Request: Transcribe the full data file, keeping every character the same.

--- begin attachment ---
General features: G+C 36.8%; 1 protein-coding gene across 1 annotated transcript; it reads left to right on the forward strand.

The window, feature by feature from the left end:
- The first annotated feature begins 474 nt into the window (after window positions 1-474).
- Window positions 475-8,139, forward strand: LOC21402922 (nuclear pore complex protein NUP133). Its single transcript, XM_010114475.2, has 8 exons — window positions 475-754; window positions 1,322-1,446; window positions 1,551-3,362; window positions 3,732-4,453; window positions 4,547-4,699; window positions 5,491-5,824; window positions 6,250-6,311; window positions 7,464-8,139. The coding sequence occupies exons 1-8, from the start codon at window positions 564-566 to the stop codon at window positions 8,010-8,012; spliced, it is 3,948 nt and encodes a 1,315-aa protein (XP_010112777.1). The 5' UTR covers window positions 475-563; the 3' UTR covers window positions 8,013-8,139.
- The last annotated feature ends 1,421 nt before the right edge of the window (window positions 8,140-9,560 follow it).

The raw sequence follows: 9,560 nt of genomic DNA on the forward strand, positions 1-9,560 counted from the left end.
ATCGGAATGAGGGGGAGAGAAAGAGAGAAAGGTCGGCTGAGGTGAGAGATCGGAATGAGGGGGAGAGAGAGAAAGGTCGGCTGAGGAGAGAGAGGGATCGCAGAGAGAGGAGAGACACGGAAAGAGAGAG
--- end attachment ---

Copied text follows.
General features: G+C 36.8%; 1 protein-coding gene across 1 annotated transcript; it reads left to right on the forward strand.

The window, feature by feature from the left end:
- The first annotated feature begins 474 nt into the window (after window positions 1-474).
- Window positions 475-8,139, forward strand: LOC21402922 (nuclear pore complex protein NUP133). Its single transcript, XM_010114475.2, has 8 exons — window positions 475-754; window positions 1,322-1,446; window positions 1,551-3,362; window positions 3,732-4,453; window positions 4,547-4,699; window positions 5,491-5,824; window positions 6,250-6,311; window positions 7,464-8,139. The coding sequence occupies exons 1-8, from the start codon at window positions 564-566 to the stop codon at window positions 8,010-8,012; spliced, it is 3,948 nt and encodes a 1,315-aa protein (XP_010112777.1). The 5' UTR covers window positions 475-563; the 3' UTR covers window positions 8,013-8,139.
- The last annotated feature ends 1,421 nt before the right edge of the window (window positions 8,140-9,560 follow it).

The raw sequence follows: 9,560 nt of genomic DNA on the forward strand, positions 1-9,560 counted from the left end.
ATCGGAATGAGGGGGAGAGAAAGAGAGAAAGGTCGGCTGAGGTGAGAGATCGGAATGAGGGGGAGAGAGAGAAAGGTCGGCTGAGGAGAGAGAGGGATCGCAGAGAGAGGAGAGACACGGAAAGAGAGAG